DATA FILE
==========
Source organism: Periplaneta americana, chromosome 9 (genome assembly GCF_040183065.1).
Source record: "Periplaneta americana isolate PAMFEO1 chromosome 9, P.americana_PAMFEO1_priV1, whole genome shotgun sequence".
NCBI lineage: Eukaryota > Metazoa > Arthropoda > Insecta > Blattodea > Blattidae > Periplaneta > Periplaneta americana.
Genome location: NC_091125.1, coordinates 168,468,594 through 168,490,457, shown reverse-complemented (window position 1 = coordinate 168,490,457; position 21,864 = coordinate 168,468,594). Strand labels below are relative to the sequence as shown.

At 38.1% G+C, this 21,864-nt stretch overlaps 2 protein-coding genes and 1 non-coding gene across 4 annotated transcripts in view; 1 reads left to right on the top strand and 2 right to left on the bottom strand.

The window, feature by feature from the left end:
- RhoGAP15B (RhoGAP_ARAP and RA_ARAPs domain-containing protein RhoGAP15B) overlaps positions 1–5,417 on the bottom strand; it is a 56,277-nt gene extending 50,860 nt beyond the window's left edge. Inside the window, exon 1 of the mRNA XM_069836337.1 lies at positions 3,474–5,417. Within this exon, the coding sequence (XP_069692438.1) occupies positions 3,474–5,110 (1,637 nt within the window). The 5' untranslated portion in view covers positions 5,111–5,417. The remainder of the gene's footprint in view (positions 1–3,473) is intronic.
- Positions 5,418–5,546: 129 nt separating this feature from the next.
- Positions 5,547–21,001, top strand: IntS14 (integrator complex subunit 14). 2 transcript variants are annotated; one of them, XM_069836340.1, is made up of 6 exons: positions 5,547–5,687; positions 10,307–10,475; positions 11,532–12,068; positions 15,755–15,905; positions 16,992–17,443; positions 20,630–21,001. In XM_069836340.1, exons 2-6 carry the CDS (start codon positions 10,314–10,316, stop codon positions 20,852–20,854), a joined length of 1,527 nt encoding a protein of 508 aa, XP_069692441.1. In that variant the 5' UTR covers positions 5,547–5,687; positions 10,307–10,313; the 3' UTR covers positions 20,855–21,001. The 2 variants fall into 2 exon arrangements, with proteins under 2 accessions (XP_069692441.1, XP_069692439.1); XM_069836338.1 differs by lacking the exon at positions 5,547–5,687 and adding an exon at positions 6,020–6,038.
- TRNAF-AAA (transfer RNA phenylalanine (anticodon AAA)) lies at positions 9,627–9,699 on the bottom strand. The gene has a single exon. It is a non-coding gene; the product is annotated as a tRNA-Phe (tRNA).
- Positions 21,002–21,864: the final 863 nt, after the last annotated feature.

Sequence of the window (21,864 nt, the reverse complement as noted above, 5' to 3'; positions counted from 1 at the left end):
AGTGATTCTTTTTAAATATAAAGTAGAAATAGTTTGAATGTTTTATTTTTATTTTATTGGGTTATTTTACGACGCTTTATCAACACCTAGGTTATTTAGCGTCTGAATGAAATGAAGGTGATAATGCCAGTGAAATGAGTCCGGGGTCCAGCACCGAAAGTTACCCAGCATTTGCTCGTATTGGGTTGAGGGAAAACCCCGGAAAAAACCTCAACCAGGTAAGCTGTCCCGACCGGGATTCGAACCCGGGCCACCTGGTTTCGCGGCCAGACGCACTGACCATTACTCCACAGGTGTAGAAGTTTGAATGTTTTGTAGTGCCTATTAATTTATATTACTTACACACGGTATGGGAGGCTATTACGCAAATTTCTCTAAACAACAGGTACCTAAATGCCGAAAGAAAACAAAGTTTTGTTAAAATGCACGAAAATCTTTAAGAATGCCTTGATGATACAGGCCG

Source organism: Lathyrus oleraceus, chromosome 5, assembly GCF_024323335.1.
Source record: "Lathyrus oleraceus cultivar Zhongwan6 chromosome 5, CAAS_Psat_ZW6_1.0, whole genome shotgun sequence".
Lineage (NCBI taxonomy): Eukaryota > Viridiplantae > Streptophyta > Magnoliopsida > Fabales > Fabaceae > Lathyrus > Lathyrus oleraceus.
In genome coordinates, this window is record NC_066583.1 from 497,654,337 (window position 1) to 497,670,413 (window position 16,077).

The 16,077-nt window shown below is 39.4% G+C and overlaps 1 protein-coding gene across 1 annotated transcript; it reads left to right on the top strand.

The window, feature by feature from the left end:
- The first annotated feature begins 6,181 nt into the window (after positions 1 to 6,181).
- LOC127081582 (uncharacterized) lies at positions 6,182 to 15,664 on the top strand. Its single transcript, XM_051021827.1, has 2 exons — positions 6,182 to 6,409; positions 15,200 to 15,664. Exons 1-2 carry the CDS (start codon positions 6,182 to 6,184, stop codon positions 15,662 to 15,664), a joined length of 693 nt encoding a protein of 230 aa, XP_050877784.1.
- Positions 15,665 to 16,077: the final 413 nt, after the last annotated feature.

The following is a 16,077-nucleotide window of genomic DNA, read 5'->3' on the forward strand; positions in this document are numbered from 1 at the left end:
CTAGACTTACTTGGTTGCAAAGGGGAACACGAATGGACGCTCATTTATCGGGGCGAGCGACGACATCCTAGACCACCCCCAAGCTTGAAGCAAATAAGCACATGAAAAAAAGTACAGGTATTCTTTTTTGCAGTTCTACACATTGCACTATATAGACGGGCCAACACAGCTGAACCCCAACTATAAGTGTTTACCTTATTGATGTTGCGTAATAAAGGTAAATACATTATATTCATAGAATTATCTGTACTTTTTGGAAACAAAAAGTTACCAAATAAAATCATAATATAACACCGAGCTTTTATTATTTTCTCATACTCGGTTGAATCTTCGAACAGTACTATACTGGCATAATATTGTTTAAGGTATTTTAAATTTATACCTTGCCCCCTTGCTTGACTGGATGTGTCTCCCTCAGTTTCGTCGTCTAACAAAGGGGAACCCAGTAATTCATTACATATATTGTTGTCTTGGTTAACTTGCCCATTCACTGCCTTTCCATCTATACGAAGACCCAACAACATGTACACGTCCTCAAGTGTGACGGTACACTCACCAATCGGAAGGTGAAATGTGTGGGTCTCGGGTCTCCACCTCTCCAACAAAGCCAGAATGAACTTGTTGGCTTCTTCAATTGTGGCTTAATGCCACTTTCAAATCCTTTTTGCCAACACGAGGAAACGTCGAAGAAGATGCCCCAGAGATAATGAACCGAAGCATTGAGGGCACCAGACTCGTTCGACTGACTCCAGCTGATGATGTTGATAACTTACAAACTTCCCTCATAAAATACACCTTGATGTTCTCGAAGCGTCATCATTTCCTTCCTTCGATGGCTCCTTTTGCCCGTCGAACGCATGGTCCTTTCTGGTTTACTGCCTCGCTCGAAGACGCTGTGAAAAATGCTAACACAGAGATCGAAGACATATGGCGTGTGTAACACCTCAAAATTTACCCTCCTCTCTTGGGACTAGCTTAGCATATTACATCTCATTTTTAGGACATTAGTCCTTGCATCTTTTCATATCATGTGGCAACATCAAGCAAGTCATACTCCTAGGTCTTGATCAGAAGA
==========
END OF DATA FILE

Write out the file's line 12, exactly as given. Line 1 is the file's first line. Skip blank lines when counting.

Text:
Sequence of the window (21,864 nt, the reverse complement as noted above, 5' to 3'; positions counted from 1 at the left end):